Nadeem Ahmed used to be more in the minority.
As an immigrant from Pakistan and follower of the Islamic faith, he was outside what most would consider mainstream in Utah.
However, the Islamic population in Utah has been steadily growing over the past few years, increasing by about 40 percent. This is partially because of the migration of Somalians and Bosnians, but the demographic also includes Arabs and Pakistanis, said Ahmed, the newly elected president of the Greater Islamic Society of Salt Lake City.
The following boasts 25,000 members statewide, as well as three mosques. The Khadeeja Mosque, located in West Valley City, is not only the largest in Utah but also in the Western states.
Ahmed has felt that the religion has been well-received thus far.
"Overall, we don't have any complaints about anybody," he said. "We feel very blessed. We also feel a special thanks to the LDS Church. We have a very good relationship with them." Ahmed also said Muslims haven't felt tension with other Christian churches in the community.
Last summer, when Cpl. Wassef Ali Hassoun from West Jordan, a practicing Muslim, was thought to be captured in Iraq, an outpouring of care and concern was poured out upon his family — and light was placed upon the Muslim community.
The increased awareness of the community may help Ahmed fulfill his vision of integrating the faith more into Utah.
"We would like to be integrated into the fabric of Utah. We are already involved in interfaith activities," he said.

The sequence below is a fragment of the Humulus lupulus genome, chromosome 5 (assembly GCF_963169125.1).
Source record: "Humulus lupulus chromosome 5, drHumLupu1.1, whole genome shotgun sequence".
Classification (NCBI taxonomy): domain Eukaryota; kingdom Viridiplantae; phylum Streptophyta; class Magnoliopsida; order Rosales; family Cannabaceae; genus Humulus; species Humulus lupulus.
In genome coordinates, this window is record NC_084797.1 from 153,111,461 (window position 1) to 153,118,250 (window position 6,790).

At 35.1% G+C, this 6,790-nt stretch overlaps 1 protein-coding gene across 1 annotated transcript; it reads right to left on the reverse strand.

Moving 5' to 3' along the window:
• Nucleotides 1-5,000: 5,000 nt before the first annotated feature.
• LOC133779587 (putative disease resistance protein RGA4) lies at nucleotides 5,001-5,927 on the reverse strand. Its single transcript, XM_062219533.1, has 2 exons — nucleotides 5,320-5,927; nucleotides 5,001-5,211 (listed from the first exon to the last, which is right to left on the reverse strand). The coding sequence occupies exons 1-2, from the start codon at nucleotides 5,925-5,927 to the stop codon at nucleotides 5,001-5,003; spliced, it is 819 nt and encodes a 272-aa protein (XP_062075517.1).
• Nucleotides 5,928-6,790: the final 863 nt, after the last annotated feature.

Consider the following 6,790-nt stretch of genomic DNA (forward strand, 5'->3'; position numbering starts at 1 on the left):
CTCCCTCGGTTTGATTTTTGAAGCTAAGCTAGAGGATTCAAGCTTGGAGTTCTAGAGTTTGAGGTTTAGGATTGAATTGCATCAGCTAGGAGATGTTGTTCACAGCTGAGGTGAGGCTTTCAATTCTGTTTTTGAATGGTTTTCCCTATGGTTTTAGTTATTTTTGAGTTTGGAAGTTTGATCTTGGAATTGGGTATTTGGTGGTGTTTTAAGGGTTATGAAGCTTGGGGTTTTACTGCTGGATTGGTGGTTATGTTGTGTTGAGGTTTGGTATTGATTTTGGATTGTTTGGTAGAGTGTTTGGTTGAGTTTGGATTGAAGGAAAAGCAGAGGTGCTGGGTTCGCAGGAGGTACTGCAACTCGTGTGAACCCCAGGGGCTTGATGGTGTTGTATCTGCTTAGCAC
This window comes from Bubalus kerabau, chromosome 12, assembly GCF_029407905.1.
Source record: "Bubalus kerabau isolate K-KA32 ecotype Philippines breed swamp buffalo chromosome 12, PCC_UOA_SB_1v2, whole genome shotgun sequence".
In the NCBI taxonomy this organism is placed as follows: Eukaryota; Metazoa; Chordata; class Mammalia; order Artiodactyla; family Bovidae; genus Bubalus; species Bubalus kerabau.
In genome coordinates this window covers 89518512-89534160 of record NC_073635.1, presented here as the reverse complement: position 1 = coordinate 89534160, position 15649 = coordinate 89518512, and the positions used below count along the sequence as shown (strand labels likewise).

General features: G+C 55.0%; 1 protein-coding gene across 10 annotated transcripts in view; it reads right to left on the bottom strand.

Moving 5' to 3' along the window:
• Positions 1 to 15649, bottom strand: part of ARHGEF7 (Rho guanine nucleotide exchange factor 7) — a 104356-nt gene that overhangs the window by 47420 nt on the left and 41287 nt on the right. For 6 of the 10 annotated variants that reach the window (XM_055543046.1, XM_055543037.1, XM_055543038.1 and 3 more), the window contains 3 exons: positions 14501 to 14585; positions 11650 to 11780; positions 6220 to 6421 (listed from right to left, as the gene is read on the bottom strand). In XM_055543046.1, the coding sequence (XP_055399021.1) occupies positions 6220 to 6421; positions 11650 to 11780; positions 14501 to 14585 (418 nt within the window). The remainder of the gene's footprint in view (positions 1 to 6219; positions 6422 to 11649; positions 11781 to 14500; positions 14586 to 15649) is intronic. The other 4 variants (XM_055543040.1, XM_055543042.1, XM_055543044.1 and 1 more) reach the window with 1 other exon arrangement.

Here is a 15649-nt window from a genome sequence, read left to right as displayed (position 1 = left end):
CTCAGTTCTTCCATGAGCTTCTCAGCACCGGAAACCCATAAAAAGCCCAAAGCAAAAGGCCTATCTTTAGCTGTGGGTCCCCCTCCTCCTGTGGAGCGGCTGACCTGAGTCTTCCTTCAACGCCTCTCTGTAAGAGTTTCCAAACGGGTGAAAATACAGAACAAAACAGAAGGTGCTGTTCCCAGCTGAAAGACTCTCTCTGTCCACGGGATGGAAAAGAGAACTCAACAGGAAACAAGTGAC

Last week Gov. Jon Huntsman Jr. and first lady Mary Kaye Huntsman visited the Khadeeja Mosque in West Valley City in the governor's efforts to build understanding among different faiths. Huntsman was the keynote speaker for the mosque's annual Sunday School graduation. Around 500-600 people attended the event, Ahmed said.
"We have very close contact with the mayors, the governor and all agencies in the government. It's good to have a good, open relationship, so they can know how to meet our needs better," he said.
This was the governor's first visit to the mosque. Imam Shuaib-Ud Din, spiritual leader of the Muslim community, feels his visit reflects positively on the Muslim community in Utah. He hopes it may also help the Muslims relate better to other religious communities and vice versa.
"We are trying to show ourselves in the community as part and parcel of the Salt Lake community," Imam Din said. He expressed concern over the mosque's location. "We don't want to be isolated. We want people to know what we're doing, even though we're tucked away in one corner of West Valley City."
Interfaith relations have been continually increasing since Sept. 11, Imam Din said. The different denominations are heading toward greater cooperation with other religions to the extent that religious tolerance doesn't cut it anymore.
"People look down on religious tolerance," he said. "It's not enough. There's been a distinction made between tolerance and appreciation, so you don't see tolerance anymore — you see appreciation.
"Not all people are involved and not all support greater interfaith relations, but if the people who do keep on striving, hopefully others will join aboard," Imam Din said.